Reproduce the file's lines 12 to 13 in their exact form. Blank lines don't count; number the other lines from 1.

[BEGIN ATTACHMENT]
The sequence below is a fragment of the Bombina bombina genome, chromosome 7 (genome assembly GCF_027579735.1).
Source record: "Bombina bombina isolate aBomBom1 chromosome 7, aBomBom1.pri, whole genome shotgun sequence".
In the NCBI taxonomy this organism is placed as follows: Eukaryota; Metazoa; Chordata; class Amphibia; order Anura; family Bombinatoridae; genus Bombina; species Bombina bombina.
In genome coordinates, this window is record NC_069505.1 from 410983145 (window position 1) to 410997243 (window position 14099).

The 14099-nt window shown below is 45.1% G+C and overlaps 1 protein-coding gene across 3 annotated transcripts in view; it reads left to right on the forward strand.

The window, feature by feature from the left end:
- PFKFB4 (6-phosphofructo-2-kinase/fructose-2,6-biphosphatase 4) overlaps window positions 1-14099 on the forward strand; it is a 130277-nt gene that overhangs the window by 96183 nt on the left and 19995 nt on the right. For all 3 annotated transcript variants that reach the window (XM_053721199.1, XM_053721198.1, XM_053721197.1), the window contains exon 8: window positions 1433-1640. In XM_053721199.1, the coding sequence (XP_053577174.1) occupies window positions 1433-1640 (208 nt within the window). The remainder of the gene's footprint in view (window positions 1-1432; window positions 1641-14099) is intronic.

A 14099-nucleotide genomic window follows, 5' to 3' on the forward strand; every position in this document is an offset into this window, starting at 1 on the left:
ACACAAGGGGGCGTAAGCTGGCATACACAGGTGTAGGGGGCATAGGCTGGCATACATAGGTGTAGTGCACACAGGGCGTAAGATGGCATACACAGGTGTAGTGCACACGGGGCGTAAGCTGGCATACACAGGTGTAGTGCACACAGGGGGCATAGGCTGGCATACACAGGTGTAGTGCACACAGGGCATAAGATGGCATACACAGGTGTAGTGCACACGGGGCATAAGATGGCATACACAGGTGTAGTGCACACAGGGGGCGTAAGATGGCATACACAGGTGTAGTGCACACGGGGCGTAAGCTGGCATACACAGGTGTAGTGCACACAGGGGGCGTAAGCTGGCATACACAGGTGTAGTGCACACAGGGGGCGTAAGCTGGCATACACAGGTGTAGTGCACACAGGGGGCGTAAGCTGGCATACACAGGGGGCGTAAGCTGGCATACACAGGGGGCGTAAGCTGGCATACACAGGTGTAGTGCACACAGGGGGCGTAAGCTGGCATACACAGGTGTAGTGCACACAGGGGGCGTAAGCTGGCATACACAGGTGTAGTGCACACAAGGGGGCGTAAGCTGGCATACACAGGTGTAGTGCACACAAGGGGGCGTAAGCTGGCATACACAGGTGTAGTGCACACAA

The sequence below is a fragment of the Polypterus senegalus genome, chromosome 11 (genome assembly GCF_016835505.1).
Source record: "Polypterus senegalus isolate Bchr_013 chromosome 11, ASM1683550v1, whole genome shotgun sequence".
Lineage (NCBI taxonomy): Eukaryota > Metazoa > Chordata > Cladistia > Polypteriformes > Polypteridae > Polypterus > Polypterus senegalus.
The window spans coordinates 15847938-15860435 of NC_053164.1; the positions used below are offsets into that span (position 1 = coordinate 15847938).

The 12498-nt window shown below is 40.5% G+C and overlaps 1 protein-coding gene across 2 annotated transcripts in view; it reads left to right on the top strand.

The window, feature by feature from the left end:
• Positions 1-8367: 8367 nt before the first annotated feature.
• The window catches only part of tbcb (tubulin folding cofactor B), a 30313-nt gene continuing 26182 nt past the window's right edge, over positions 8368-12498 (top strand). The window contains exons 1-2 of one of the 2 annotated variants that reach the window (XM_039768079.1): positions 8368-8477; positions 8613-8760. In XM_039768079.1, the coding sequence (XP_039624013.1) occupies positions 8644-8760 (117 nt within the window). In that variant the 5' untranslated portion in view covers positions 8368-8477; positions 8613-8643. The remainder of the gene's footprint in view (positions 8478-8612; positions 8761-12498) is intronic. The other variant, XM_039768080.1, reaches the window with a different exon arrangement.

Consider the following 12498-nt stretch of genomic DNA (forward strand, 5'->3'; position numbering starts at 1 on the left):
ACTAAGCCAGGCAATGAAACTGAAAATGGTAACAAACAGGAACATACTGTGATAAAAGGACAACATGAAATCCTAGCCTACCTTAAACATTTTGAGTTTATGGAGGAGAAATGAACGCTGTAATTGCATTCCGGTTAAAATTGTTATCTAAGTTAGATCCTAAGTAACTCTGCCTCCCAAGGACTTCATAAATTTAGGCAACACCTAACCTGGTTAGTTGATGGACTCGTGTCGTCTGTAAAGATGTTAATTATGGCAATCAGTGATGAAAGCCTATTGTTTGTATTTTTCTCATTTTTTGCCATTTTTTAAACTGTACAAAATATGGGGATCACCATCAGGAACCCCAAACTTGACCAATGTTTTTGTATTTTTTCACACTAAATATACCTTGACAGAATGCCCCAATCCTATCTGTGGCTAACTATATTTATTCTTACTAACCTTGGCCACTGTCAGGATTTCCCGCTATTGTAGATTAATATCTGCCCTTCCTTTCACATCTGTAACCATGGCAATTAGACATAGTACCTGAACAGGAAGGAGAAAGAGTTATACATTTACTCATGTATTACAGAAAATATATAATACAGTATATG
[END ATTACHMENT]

Lineage (NCBI taxonomy): Eukaryota > Metazoa > Chordata > Cladistia > Polypteriformes > Polypteridae > Polypterus > Polypterus senegalus.
The window spans coordinates 15847938-15860435 of NC_053164.1; the positions used below are offsets into that span (position 1 = coordinate 15847938).